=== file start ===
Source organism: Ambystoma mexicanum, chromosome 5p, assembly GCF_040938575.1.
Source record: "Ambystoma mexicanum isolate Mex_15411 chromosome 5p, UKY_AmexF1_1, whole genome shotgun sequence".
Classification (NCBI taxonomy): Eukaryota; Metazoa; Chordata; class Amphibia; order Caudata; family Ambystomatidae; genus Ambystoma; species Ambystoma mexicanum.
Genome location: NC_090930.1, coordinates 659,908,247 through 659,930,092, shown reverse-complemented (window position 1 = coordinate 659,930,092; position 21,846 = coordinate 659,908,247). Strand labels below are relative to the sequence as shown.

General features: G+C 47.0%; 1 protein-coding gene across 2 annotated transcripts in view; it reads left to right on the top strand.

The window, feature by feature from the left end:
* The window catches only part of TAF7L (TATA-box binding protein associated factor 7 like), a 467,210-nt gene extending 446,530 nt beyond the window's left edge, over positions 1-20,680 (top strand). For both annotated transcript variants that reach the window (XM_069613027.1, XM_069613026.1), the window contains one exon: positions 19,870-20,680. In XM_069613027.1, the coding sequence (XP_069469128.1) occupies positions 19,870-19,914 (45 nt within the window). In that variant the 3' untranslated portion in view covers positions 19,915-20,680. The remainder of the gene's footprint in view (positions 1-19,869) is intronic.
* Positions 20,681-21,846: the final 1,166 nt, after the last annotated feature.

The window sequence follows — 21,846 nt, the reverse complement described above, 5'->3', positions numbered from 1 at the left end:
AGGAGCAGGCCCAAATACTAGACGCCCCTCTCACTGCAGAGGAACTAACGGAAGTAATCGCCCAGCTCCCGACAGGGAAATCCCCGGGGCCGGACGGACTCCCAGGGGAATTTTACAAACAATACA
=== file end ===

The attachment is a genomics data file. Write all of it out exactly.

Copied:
Source organism: Ambystoma mexicanum, chromosome 5p, assembly GCF_040938575.1.
Source record: "Ambystoma mexicanum isolate Mex_15411 chromosome 5p, UKY_AmexF1_1, whole genome shotgun sequence".
Classification (NCBI taxonomy): Eukaryota; Metazoa; Chordata; class Amphibia; order Caudata; family Ambystomatidae; genus Ambystoma; species Ambystoma mexicanum.
Genome location: NC_090930.1, coordinates 659,908,247 through 659,930,092, shown reverse-complemented (window position 1 = coordinate 659,930,092; position 21,846 = coordinate 659,908,247). Strand labels below are relative to the sequence as shown.

General features: G+C 47.0%; 1 protein-coding gene across 2 annotated transcripts in view; it reads left to right on the top strand.

The window, feature by feature from the left end:
* The window catches only part of TAF7L (TATA-box binding protein associated factor 7 like), a 467,210-nt gene extending 446,530 nt beyond the window's left edge, over positions 1-20,680 (top strand). For both annotated transcript variants that reach the window (XM_069613027.1, XM_069613026.1), the window contains one exon: positions 19,870-20,680. In XM_069613027.1, the coding sequence (XP_069469128.1) occupies positions 19,870-19,914 (45 nt within the window). In that variant the 3' untranslated portion in view covers positions 19,915-20,680. The remainder of the gene's footprint in view (positions 1-19,869) is intronic.
* Positions 20,681-21,846: the final 1,166 nt, after the last annotated feature.

The window sequence follows — 21,846 nt, the reverse complement described above, 5'->3', positions numbered from 1 at the left end:
AGGAGCAGGCCCAAATACTAGACGCCCCTCTCACTGCAGAGGAACTAACGGAAGTAATCGCCCAGCTCCCGACAGGGAAATCCCCGGGGCCGGACGGACTCCCAGGGGAATTTTACAAACAATACA